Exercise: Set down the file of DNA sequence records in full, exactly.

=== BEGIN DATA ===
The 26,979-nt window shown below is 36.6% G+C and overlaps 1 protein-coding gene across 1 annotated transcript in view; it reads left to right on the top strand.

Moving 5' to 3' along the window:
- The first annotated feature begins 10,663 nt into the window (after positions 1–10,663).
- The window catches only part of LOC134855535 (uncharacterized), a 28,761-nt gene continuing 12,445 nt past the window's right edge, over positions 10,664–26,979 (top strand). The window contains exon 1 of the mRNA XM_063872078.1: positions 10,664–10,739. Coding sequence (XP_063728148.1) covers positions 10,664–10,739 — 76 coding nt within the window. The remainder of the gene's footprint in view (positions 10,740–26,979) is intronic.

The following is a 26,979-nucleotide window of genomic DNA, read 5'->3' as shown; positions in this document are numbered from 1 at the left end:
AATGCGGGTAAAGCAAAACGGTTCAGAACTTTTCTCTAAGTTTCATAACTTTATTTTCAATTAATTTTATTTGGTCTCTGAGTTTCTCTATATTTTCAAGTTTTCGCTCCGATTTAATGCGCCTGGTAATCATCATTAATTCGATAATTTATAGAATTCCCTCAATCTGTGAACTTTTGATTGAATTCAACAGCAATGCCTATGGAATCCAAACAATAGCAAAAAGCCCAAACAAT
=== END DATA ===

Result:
The 26,979-nt window shown below is 36.6% G+C and overlaps 1 protein-coding gene across 1 annotated transcript in view; it reads left to right on the top strand.

Moving 5' to 3' along the window:
- The first annotated feature begins 10,663 nt into the window (after positions 1–10,663).
- The window catches only part of LOC134855535 (uncharacterized), a 28,761-nt gene continuing 12,445 nt past the window's right edge, over positions 10,664–26,979 (top strand). The window contains exon 1 of the mRNA XM_063872078.1: positions 10,664–10,739. Coding sequence (XP_063728148.1) covers positions 10,664–10,739 — 76 coding nt within the window. The remainder of the gene's footprint in view (positions 10,740–26,979) is intronic.

The following is a 26,979-nucleotide window of genomic DNA, read 5'->3' as shown; positions in this document are numbered from 1 at the left end:
AATGCGGGTAAAGCAAAACGGTTCAGAACTTTTCTCTAAGTTTCATAACTTTATTTTCAATTAATTTTATTTGGTCTCTGAGTTTCTCTATATTTTCAAGTTTTCGCTCCGATTTAATGCGCCTGGTAATCATCATTAATTCGATAATTTATAGAATTCCCTCAATCTGTGAACTTTTGATTGAATTCAACAGCAATGCCTATGGAATCCAAACAATAGCAAAAAGCCCAAACAAT